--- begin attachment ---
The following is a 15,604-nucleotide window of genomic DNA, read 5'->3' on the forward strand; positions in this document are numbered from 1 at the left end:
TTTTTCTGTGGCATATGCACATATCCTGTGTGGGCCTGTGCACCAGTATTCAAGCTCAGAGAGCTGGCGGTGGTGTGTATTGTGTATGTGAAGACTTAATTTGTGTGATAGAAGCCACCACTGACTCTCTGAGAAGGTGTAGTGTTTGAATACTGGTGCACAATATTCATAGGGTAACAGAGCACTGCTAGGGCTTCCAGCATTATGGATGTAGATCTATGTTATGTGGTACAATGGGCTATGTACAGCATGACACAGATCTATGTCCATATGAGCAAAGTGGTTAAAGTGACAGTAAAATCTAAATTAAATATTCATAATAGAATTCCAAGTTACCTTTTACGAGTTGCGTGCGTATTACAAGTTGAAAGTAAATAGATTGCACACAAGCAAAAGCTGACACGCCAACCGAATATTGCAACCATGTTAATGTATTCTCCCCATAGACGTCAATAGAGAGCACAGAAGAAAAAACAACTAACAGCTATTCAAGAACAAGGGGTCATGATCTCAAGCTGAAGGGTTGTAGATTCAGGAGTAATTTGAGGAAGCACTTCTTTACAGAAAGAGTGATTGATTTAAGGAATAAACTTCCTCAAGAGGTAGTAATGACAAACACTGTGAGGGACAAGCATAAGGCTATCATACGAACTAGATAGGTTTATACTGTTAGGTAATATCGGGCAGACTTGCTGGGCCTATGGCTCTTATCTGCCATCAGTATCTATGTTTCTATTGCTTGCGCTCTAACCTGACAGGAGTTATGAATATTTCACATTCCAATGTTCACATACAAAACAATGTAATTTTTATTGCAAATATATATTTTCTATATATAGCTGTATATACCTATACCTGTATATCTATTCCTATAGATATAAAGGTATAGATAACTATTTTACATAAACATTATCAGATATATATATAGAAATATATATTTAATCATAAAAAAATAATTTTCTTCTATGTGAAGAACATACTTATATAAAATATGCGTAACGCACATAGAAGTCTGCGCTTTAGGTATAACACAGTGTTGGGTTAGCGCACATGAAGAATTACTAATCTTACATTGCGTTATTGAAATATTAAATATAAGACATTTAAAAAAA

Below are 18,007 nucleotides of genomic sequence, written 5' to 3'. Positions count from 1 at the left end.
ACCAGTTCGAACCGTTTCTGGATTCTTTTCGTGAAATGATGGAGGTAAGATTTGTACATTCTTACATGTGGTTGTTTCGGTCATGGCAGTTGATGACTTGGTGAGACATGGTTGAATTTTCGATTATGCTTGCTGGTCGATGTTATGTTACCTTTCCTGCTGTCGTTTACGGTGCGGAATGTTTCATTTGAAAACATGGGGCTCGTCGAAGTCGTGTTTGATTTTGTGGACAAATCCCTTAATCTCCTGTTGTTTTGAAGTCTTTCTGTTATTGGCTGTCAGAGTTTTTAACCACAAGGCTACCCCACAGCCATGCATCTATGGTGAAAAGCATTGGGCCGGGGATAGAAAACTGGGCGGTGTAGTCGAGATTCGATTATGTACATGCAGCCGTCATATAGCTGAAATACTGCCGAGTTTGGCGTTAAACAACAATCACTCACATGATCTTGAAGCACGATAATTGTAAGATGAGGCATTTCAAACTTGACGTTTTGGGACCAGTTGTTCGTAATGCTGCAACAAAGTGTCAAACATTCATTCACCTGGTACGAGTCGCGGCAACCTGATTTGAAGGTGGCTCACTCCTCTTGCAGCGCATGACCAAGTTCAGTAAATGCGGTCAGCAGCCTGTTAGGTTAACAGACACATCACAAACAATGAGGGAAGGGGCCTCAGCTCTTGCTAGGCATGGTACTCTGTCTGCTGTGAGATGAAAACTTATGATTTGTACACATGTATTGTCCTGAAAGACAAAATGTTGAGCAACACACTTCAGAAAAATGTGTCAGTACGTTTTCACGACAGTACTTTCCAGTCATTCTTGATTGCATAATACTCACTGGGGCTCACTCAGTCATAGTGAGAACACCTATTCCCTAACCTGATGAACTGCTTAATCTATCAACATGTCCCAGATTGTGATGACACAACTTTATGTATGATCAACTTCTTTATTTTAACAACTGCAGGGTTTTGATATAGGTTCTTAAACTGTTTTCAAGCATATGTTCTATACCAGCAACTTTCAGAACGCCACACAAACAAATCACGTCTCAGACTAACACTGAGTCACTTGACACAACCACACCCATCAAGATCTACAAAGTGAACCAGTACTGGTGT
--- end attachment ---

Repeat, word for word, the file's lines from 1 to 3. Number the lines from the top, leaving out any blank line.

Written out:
The following is a 15,604-nucleotide window of genomic DNA, read 5'->3' on the forward strand; positions in this document are numbered from 1 at the left end:
TTTTTCTGTGGCATATGCACATATCCTGTGTGGGCCTGTGCACCAGTATTCAAGCTCAGAGAGCTGGCGGTGGTGTGTATTGTGTATGTGAAGACTTAATTTGTGTGATAGAAGCCACCACTGACTCTCTGAGAAGGTGTAGTGTTTGAATACTGGTGCACAATATTCATAGGGTAACAGAGCACTGCTAGGGCTTCCAGCATTATGGATGTAGATCTATGTTATGTGGTACAATGGGCTATGTACAGCATGACACAGATCTATGTCCATATGAGCAAAGTGGTTAAAGTGACAGTAAAATCTAAATTAAATATTCATAATAGAATTCCAAGTTACCTTTTACGAGTTGCGTGCGTATTACAAGTTGAAAGTAAATAGATTGCACACAAGCAAAAGCTGACACGCCAACCGAATATTGCAACCATGTTAATGTATTCTCCCCATAGACGTCAATAGAGAGCACAGAAGAAAAAACAACTAACAGCTATTCAAGAACAAGGGGTCATGATCTCAAGCTGAAGGGTTGTAGATTCAGGAGTAATTTGAGGAAGCACTTCTTTACAGAAAGAGTGATTGATTTAAGGAATAAACTTCCTCAAGAGGTAGTAATGACAAACACTGTGAGGGACAAGCATAAGGCTATCATACGAACTAGATAGGTTTATACTGTTAGGTAATATCGGGCAGACTTGCTGGGCCTATGGCTCTTATCTGCCATCAGTATCTATGTTTCTATTGCTTGCGCTCTAACCTGACAGGAGTTATGAATATTTCACATTCCAATGTTCACATACAAAACAATGTAATTTTTATTGCAAATATATATTTTCTATATATAGCTGTATATACCTATACCTGTATATCTATTCCTATAGATATAAAGGTATAGATAACTATTTTACATAAACATTATCAGATATATATATAGAAATATATATTTAATCATAAAAAAATAATTTTCTTCTATGTGAAGAACATACTTATATAAAATATGCGTAACGCACATAGAAGTCTGCGCTTTAGGTATAACACAGTGTTGGGTTAGCGCACATGAAGAATTACTAATCTTACATTGCGTTATTGAAATATTAAATATAAGACATTTAAAAAAA

Below are 18,007 nucleotides of genomic sequence, written 5' to 3'. Positions count from 1 at the left end.